CAPS/PRC Town Hall presents: Lisa Bowleg, PhD -- Getting Critical: Centering Racism in HIV & Other Health Equity Research
CAPS/PRC Town Hall and the CAPS Anti-Racism Working Group present:
Lisa Bowleg, PhD
Getting Critical: Centering Racism in HIV & Other Health Equity Research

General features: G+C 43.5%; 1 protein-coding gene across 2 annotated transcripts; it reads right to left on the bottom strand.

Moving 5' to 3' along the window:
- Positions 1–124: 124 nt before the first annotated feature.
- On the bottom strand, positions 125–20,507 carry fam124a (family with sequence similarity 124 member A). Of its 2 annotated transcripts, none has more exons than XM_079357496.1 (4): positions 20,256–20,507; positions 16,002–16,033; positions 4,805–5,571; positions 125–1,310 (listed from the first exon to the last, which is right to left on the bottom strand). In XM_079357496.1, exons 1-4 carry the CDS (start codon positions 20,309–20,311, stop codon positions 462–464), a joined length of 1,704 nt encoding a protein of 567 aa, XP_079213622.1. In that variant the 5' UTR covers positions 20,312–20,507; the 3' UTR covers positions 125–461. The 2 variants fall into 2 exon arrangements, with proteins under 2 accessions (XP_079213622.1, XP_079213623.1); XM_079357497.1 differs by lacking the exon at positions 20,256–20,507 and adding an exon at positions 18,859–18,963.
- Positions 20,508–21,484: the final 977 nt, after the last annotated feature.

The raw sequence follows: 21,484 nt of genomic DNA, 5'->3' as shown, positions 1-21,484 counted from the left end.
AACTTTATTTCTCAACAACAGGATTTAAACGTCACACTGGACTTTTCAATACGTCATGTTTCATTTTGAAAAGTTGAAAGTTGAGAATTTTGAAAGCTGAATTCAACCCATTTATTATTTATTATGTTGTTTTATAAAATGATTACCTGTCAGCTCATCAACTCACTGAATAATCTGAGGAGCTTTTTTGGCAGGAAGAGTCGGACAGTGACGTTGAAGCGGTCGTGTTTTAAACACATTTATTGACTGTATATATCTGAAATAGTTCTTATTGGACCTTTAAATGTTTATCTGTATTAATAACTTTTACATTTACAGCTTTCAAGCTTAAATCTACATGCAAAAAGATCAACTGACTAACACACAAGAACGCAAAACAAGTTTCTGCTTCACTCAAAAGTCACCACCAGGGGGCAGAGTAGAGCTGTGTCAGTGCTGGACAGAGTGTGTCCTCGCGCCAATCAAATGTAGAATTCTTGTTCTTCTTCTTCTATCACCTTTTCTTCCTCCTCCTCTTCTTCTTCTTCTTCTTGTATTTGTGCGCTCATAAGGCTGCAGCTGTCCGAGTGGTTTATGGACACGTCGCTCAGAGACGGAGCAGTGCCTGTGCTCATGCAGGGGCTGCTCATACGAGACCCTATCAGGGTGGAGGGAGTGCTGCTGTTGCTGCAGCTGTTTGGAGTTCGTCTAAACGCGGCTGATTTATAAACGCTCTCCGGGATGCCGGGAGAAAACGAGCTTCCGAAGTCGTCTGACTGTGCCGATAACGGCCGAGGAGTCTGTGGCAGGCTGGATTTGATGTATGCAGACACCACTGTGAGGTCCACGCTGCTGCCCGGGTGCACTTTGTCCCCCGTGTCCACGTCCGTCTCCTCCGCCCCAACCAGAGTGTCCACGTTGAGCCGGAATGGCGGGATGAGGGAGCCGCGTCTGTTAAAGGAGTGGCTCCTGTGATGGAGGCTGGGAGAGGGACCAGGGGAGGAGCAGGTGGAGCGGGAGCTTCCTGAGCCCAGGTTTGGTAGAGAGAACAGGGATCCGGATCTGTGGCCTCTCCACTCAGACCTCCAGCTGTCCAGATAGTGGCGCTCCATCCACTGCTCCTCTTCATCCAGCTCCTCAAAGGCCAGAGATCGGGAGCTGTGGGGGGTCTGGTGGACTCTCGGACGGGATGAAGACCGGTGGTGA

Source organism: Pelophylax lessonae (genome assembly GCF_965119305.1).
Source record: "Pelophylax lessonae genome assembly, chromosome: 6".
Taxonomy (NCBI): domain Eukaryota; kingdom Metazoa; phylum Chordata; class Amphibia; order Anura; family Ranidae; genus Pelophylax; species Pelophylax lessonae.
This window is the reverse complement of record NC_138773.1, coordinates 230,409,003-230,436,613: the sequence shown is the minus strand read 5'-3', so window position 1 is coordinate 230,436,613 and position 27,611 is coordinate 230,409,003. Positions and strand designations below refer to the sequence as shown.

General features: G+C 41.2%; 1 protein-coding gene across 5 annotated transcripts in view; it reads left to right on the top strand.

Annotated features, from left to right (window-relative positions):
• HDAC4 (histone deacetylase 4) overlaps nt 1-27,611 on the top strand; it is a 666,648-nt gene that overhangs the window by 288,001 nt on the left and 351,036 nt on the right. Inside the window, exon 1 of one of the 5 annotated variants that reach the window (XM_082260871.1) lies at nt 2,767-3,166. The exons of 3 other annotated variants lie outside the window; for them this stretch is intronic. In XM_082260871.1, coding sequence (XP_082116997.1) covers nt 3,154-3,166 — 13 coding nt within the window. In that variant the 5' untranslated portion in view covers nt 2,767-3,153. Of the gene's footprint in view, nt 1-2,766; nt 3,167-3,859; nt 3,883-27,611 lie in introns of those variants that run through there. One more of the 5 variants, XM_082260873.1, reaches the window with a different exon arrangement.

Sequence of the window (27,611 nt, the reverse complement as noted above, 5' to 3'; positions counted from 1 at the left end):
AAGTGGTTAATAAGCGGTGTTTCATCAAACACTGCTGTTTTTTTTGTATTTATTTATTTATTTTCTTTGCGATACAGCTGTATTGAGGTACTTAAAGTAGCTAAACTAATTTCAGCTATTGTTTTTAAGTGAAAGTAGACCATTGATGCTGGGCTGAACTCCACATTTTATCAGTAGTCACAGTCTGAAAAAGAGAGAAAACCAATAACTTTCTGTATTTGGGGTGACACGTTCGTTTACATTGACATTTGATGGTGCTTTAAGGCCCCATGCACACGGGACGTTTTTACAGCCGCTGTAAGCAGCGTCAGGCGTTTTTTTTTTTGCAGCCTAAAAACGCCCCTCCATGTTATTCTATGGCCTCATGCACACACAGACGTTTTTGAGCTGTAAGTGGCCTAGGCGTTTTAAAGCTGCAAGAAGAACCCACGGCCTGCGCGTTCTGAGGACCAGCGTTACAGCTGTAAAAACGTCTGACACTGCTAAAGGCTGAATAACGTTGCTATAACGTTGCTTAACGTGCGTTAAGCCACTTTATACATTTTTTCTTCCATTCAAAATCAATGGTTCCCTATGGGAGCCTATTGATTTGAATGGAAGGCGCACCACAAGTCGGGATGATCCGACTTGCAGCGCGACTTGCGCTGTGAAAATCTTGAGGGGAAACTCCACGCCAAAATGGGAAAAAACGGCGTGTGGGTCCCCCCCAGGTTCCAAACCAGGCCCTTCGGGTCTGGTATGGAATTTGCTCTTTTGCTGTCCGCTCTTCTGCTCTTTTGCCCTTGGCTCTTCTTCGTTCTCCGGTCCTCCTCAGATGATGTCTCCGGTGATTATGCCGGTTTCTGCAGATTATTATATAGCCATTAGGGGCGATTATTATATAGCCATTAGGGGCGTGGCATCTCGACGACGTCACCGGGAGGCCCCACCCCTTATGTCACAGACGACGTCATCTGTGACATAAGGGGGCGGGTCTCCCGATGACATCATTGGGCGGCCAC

Lisa Bowleg, Ph.D., is Professor of Applied Social Psychology in the Department of Psychological and Brain Sciences at The George Washington University (GW), and Director of the Social and Behavioral Sciences Core of the DC-Center for AIDS Research. She is also the Founding Director of the GW Institute for Intersectionality Equity Research and Policy, and President of the Intersectionality Training Institute, two new institutes that will launch in Fall 2021. She is a leading scholar of the application of intersectionality to social and behavioral science research, as well as research focused on HIV prevention and sexuality in Black communities. Her mixed methods research focuses on: (1) the effects of social-structural context, masculinity, and resilience on Black men’s sexual HIV risk and protective behaviors; and (2) intersectionality, stress, and resilience among Black lesbian, gay, and bisexual people. She has served as a principal investigator of four NIH-funded R01 studies. Her current projects include: (1) Strengths and Stressors, a NIDA-funded R01 to examine intersectional stress, substance use, co-occurring negative health outcomes, and protective factors among Black men at different intersections of sexual identity and socioeconomic position; (2) a NIDA-funded administrative supplement to Strengths and Stressors, designed to recruit and specifically focus on the experiences of Black bisexual men; and (3) PRISM, a NIMH-funded R21 to develop measures of multilevel intersectional stigma for Black gay, bisexual and other men who have sex with men in Washington, DC and Jackson, MS; and (4) the WK Kellogg Foundation-funded Intersectionality Toolkit Project to develop an Intersectionality Checklist, case studies and implementation manual to inform U.S. maternal and child health policy. She is an associate editor of the American Journal of Public Health (AJPH) and the editor of the Perspectives from the Social Sciences section of AJPH. In 2014, the American Psychological Association’s Committee on Psychology and AIDS awarded her its Psychology and AIDS Distinguished Leadership Award. Her most recent award is the May 2021 Oscar and Shoshana Trachtenberg Prize for Scholarship (Research) from GW.